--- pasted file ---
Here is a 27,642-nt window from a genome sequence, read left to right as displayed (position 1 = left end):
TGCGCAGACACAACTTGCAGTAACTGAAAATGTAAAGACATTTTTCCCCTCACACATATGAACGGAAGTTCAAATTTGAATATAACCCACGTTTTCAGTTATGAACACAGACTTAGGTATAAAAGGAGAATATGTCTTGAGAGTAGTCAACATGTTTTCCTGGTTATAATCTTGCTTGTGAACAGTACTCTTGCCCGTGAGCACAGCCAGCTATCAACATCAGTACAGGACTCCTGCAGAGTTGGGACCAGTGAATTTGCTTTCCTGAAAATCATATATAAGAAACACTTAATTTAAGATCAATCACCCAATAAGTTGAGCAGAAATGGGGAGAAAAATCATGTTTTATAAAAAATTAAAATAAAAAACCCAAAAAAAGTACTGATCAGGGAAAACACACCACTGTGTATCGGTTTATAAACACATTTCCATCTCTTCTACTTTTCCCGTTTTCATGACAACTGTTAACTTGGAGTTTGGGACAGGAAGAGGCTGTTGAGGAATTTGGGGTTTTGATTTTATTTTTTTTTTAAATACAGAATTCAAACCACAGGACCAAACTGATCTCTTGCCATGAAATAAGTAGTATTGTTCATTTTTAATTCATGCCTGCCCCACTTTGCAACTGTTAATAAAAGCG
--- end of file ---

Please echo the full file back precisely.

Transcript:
Here is a 27,642-nt window from a genome sequence, read left to right as displayed (position 1 = left end):
TGCGCAGACACAACTTGCAGTAACTGAAAATGTAAAGACATTTTTCCCCTCACACATATGAACGGAAGTTCAAATTTGAATATAACCCACGTTTTCAGTTATGAACACAGACTTAGGTATAAAAGGAGAATATGTCTTGAGAGTAGTCAACATGTTTTCCTGGTTATAATCTTGCTTGTGAACAGTACTCTTGCCCGTGAGCACAGCCAGCTATCAACATCAGTACAGGACTCCTGCAGAGTTGGGACCAGTGAATTTGCTTTCCTGAAAATCATATATAAGAAACACTTAATTTAAGATCAATCACCCAATAAGTTGAGCAGAAATGGGGAGAAAAATCATGTTTTATAAAAAATTAAAATAAAAAACCCAAAAAAAGTACTGATCAGGGAAAACACACCACTGTGTATCGGTTTATAAACACATTTCCATCTCTTCTACTTTTCCCGTTTTCATGACAACTGTTAACTTGGAGTTTGGGACAGGAAGAGGCTGTTGAGGAATTTGGGGTTTTGATTTTATTTTTTTTTTAAATACAGAATTCAAACCACAGGACCAAACTGATCTCTTGCCATGAAATAAGTAGTATTGTTCATTTTTAATTCATGCCTGCCCCACTTTGCAACTGTTAATAAAAGCG